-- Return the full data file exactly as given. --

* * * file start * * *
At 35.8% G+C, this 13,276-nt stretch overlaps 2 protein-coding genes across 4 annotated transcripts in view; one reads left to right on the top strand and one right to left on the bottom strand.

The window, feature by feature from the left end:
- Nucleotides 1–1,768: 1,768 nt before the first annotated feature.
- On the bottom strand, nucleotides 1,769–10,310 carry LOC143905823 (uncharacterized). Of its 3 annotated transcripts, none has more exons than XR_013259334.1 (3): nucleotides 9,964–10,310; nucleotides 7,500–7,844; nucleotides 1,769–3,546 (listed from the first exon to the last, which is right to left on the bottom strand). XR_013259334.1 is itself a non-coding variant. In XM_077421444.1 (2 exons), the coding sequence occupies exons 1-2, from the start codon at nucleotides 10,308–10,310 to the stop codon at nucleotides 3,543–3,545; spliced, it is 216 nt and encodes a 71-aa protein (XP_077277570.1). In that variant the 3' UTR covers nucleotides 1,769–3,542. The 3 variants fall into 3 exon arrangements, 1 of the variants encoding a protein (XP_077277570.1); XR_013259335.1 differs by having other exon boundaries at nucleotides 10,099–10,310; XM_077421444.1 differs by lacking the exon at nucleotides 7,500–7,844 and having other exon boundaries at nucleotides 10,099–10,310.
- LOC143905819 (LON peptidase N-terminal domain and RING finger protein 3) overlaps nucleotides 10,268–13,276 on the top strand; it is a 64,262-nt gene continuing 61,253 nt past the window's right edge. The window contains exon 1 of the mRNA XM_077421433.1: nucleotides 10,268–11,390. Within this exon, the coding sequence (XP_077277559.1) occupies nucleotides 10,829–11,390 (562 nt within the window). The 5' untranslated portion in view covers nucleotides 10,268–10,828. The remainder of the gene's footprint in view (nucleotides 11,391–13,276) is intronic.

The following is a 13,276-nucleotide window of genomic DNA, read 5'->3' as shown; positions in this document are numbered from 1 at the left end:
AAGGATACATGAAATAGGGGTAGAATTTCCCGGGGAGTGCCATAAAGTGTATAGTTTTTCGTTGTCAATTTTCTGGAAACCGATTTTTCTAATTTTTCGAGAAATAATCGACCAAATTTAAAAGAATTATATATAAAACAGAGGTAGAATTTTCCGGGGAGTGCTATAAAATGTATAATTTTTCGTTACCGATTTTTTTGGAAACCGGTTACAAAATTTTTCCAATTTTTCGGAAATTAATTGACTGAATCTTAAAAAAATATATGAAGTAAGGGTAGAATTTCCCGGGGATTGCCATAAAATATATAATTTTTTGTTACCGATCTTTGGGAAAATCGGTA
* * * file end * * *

At 35.8% G+C, this 13,276-nt stretch overlaps 2 protein-coding genes across 4 annotated transcripts in view; one reads left to right on the top strand and one right to left on the bottom strand.

The window, feature by feature from the left end:
- Nucleotides 1–1,768: 1,768 nt before the first annotated feature.
- On the bottom strand, nucleotides 1,769–10,310 carry LOC143905823 (uncharacterized). Of its 3 annotated transcripts, none has more exons than XR_013259334.1 (3): nucleotides 9,964–10,310; nucleotides 7,500–7,844; nucleotides 1,769–3,546 (listed from the first exon to the last, which is right to left on the bottom strand). XR_013259334.1 is itself a non-coding variant. In XM_077421444.1 (2 exons), the coding sequence occupies exons 1-2, from the start codon at nucleotides 10,308–10,310 to the stop codon at nucleotides 3,543–3,545; spliced, it is 216 nt and encodes a 71-aa protein (XP_077277570.1). In that variant the 3' UTR covers nucleotides 1,769–3,542. The 3 variants fall into 3 exon arrangements, 1 of the variants encoding a protein (XP_077277570.1); XR_013259335.1 differs by having other exon boundaries at nucleotides 10,099–10,310; XM_077421444.1 differs by lacking the exon at nucleotides 7,500–7,844 and having other exon boundaries at nucleotides 10,099–10,310.
- LOC143905819 (LON peptidase N-terminal domain and RING finger protein 3) overlaps nucleotides 10,268–13,276 on the top strand; it is a 64,262-nt gene continuing 61,253 nt past the window's right edge. The window contains exon 1 of the mRNA XM_077421433.1: nucleotides 10,268–11,390. Within this exon, the coding sequence (XP_077277559.1) occupies nucleotides 10,829–11,390 (562 nt within the window). The 5' untranslated portion in view covers nucleotides 10,268–10,828. The remainder of the gene's footprint in view (nucleotides 11,391–13,276) is intronic.

The following is a 13,276-nucleotide window of genomic DNA, read 5'->3' as shown; positions in this document are numbered from 1 at the left end:
AAGGATACATGAAATAGGGGTAGAATTTCCCGGGGAGTGCCATAAAGTGTATAGTTTTTCGTTGTCAATTTTCTGGAAACCGATTTTTCTAATTTTTCGAGAAATAATCGACCAAATTTAAAAGAATTATATATAAAACAGAGGTAGAATTTTCCGGGGAGTGCTATAAAATGTATAATTTTTCGTTACCGATTTTTTTGGAAACCGGTTACAAAATTTTTCCAATTTTTCGGAAATTAATTGACTGAATCTTAAAAAAATATATGAAGTAAGGGTAGAATTTCCCGGGGATTGCCATAAAATATATAATTTTTTGTTACCGATCTTTGGGAAAATCGGTA